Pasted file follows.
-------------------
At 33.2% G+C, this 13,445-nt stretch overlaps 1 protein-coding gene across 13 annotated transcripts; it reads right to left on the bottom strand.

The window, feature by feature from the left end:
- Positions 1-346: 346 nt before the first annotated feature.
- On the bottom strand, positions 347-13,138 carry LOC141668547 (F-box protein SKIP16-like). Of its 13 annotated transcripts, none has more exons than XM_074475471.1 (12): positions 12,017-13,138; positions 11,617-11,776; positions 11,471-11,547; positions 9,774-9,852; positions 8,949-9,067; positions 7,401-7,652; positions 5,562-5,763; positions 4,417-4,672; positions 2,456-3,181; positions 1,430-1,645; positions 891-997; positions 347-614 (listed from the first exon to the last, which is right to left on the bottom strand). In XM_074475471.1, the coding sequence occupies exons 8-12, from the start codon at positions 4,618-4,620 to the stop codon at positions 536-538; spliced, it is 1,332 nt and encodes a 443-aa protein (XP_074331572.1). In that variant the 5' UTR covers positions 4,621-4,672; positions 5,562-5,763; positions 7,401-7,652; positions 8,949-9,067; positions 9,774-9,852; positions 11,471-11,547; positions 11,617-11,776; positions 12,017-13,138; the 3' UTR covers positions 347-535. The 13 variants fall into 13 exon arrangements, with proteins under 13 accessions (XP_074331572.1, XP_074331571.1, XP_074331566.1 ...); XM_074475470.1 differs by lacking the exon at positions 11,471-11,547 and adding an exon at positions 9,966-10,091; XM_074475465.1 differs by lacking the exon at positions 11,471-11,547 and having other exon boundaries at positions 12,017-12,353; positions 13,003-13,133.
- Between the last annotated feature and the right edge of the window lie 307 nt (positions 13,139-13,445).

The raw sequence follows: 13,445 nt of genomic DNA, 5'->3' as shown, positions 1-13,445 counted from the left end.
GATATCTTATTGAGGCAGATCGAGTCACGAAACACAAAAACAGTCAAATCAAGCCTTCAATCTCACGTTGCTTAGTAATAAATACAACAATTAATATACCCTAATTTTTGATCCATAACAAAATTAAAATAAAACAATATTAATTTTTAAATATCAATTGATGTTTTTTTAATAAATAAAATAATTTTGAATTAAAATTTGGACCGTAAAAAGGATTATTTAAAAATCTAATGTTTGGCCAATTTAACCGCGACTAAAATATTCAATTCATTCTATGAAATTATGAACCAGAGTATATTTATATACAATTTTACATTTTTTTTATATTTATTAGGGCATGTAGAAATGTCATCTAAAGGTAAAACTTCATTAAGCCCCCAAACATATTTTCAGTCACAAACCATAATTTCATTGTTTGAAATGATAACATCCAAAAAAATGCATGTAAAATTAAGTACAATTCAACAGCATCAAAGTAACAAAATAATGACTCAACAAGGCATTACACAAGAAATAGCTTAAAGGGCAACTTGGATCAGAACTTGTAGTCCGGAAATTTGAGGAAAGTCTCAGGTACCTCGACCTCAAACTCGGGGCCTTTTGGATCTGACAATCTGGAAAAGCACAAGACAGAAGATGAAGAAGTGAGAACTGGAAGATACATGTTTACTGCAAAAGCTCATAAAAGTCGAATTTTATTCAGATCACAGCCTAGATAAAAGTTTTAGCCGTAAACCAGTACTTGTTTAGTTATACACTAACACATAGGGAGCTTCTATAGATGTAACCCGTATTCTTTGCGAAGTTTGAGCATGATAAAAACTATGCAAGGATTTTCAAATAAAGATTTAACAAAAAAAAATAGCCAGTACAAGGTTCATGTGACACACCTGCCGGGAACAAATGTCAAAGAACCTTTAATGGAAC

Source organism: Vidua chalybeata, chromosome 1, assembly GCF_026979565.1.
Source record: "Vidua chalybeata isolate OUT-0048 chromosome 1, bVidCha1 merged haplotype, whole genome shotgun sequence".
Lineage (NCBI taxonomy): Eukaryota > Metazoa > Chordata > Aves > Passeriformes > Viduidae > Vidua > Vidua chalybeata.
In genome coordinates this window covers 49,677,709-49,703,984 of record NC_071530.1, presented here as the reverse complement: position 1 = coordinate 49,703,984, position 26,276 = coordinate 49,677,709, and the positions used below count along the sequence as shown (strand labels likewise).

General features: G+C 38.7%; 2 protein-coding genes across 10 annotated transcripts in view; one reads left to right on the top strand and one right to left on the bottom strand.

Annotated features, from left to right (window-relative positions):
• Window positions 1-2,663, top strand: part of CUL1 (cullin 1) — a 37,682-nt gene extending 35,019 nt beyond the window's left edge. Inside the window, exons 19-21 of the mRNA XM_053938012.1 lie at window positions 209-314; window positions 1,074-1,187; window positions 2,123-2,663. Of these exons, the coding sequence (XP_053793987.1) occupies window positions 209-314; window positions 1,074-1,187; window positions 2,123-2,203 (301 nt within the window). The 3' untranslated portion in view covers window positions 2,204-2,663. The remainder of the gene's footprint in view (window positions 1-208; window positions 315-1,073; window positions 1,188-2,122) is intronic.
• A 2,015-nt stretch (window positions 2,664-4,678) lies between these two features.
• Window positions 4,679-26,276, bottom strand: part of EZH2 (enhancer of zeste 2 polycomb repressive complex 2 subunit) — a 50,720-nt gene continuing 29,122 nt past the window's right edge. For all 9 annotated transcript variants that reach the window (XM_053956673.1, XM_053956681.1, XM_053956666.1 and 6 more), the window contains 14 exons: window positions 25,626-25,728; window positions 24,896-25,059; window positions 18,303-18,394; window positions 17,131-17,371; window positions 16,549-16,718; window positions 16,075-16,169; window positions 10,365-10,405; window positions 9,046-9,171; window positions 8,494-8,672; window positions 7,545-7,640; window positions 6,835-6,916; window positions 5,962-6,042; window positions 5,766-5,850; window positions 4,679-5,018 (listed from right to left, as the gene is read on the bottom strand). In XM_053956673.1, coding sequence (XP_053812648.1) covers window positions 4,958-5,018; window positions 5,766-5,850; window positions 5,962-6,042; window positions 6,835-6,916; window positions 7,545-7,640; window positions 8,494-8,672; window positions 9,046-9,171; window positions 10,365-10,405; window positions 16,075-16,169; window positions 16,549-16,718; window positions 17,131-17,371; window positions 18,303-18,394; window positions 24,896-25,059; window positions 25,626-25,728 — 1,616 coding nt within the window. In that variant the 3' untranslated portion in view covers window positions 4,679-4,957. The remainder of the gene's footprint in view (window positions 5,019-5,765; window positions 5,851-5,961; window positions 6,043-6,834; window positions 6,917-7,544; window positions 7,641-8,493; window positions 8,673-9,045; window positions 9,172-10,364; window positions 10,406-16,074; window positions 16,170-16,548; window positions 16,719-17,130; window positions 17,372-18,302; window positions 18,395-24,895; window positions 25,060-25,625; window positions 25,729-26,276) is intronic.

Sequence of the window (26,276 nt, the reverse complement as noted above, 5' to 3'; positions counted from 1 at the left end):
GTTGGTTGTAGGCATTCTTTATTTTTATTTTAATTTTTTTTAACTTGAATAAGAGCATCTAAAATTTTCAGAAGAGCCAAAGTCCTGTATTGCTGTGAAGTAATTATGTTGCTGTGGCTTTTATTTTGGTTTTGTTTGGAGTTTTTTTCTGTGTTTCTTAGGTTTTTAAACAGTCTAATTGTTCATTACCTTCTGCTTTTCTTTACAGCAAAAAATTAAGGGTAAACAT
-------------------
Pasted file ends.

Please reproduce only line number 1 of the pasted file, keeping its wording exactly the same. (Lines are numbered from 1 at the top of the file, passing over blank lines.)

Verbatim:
At 33.2% G+C, this 13,445-nt stretch overlaps 1 protein-coding gene across 13 annotated transcripts; it reads right to left on the bottom strand.